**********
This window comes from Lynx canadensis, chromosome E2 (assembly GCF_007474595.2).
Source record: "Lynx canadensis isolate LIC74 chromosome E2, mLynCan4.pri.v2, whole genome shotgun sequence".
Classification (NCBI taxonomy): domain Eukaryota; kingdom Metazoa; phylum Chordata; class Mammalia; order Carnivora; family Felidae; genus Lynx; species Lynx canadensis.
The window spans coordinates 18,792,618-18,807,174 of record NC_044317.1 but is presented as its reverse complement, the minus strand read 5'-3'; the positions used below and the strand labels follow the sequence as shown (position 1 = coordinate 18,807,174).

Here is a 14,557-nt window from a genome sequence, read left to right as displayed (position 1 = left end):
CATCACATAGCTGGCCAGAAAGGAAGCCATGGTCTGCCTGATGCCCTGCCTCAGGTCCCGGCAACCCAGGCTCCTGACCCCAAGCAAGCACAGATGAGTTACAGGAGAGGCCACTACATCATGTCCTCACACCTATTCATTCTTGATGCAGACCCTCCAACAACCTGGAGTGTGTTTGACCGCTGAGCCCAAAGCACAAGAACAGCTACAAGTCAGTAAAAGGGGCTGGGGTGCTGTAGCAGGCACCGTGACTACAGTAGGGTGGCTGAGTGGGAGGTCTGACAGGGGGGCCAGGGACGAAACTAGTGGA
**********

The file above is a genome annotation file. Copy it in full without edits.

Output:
This window comes from Lynx canadensis, chromosome E2 (assembly GCF_007474595.2).
Source record: "Lynx canadensis isolate LIC74 chromosome E2, mLynCan4.pri.v2, whole genome shotgun sequence".
Classification (NCBI taxonomy): domain Eukaryota; kingdom Metazoa; phylum Chordata; class Mammalia; order Carnivora; family Felidae; genus Lynx; species Lynx canadensis.
The window spans coordinates 18,792,618-18,807,174 of record NC_044317.1 but is presented as its reverse complement, the minus strand read 5'-3'; the positions used below and the strand labels follow the sequence as shown (position 1 = coordinate 18,807,174).

Here is a 14,557-nt window from a genome sequence, read left to right as displayed (position 1 = left end):
CATCACATAGCTGGCCAGAAAGGAAGCCATGGTCTGCCTGATGCCCTGCCTCAGGTCCCGGCAACCCAGGCTCCTGACCCCAAGCAAGCACAGATGAGTTACAGGAGAGGCCACTACATCATGTCCTCACACCTATTCATTCTTGATGCAGACCCTCCAACAACCTGGAGTGTGTTTGACCGCTGAGCCCAAAGCACAAGAACAGCTACAAGTCAGTAAAAGGGGCTGGGGTGCTGTAGCAGGCACCGTGACTACAGTAGGGTGGCTGAGTGGGAGGTCTGACAGGGGGGCCAGGGACGAAACTAGTGGA